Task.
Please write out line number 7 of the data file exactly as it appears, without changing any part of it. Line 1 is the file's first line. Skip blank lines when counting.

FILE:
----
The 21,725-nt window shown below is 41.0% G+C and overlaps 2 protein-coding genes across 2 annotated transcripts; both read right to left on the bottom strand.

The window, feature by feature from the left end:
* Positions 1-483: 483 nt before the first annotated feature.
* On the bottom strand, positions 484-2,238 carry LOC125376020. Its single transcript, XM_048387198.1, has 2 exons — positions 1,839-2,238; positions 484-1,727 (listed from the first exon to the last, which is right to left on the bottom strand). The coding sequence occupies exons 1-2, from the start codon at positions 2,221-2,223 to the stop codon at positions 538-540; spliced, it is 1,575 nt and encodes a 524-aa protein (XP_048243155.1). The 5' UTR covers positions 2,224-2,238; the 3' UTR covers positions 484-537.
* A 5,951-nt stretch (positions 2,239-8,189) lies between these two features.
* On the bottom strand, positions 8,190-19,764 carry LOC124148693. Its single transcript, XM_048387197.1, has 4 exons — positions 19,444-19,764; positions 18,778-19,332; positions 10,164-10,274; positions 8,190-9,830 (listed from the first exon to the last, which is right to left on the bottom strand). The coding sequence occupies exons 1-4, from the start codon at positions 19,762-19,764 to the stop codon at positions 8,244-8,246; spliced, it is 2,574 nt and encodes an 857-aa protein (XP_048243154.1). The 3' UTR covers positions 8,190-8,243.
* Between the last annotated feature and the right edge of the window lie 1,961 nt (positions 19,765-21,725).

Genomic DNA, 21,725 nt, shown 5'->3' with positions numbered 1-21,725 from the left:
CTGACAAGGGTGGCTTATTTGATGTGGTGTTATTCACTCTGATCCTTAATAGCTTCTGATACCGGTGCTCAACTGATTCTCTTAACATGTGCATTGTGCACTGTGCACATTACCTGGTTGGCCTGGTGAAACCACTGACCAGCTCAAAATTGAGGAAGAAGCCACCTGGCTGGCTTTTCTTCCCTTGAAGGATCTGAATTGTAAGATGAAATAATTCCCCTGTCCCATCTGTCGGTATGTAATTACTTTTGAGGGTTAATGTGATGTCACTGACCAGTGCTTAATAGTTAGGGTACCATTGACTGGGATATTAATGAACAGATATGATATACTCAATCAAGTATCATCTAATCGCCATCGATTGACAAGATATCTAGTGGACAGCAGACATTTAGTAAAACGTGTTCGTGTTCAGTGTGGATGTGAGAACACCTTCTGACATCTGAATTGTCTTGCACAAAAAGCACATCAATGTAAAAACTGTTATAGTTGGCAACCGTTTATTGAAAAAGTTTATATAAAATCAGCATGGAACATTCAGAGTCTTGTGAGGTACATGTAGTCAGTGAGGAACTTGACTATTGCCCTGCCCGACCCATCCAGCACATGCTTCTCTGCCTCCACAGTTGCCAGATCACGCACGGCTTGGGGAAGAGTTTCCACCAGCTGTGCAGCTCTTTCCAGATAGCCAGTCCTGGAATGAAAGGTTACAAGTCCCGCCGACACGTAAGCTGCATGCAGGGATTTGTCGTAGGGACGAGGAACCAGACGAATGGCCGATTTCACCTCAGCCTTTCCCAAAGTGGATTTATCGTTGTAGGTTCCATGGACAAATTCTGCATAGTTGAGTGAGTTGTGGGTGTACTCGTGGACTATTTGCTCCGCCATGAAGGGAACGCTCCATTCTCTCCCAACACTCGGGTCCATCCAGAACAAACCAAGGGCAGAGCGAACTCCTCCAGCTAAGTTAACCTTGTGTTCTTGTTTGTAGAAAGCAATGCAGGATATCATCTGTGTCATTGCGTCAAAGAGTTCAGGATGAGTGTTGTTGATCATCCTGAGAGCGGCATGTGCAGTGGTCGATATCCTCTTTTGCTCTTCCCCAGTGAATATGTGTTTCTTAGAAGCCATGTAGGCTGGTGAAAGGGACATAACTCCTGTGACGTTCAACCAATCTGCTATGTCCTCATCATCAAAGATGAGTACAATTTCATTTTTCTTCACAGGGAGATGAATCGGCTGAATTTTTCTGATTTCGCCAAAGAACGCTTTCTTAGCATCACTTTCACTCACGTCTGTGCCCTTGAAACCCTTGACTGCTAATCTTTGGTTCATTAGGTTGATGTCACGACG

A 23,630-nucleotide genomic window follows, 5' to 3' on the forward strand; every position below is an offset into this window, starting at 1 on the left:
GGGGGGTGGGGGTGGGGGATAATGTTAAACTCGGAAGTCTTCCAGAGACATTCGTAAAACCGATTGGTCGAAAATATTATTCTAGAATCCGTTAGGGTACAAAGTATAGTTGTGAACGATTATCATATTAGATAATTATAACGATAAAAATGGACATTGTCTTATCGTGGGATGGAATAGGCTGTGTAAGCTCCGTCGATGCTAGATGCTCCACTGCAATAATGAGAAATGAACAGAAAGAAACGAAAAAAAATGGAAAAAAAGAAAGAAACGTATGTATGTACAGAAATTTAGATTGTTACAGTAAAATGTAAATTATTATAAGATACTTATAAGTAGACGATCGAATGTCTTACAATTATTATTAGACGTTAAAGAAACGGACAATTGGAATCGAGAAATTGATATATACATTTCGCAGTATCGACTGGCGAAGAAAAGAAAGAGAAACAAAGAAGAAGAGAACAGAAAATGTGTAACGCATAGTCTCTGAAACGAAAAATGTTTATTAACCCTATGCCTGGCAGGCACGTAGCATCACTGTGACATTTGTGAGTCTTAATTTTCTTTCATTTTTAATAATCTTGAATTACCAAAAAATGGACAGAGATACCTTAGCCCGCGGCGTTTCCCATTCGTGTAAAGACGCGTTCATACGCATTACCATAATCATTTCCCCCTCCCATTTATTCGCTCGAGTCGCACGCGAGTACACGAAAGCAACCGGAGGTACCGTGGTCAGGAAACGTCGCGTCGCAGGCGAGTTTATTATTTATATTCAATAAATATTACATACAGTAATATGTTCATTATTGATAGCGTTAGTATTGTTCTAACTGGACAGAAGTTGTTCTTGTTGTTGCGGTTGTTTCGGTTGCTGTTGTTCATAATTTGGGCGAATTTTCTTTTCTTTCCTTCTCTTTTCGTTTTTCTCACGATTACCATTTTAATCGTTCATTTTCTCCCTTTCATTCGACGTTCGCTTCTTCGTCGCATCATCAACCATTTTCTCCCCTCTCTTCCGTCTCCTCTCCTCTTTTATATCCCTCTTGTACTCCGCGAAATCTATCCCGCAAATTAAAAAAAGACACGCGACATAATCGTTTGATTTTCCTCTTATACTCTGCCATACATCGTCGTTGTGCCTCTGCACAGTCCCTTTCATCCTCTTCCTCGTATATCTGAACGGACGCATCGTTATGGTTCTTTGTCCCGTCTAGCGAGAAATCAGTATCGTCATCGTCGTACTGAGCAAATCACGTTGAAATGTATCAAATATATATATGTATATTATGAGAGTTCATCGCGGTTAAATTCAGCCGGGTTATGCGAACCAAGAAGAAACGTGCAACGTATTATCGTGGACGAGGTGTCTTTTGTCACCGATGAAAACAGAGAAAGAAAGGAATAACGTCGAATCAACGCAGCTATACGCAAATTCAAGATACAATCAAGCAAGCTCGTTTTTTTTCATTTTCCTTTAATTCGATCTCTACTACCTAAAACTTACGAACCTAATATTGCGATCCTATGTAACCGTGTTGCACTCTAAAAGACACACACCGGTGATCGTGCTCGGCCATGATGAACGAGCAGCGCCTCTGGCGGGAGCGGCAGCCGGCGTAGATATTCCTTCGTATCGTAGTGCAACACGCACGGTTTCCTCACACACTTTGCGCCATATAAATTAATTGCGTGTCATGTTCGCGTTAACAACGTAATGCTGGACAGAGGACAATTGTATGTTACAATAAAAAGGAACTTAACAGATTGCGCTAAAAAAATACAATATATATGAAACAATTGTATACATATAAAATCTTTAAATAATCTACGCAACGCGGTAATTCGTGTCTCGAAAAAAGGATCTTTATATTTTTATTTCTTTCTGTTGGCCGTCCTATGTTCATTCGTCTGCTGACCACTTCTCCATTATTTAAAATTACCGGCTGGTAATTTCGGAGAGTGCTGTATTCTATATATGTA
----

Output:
* Between the last annotated feature and the right edge of the window lie 1,961 nt (positions 19,765-21,725).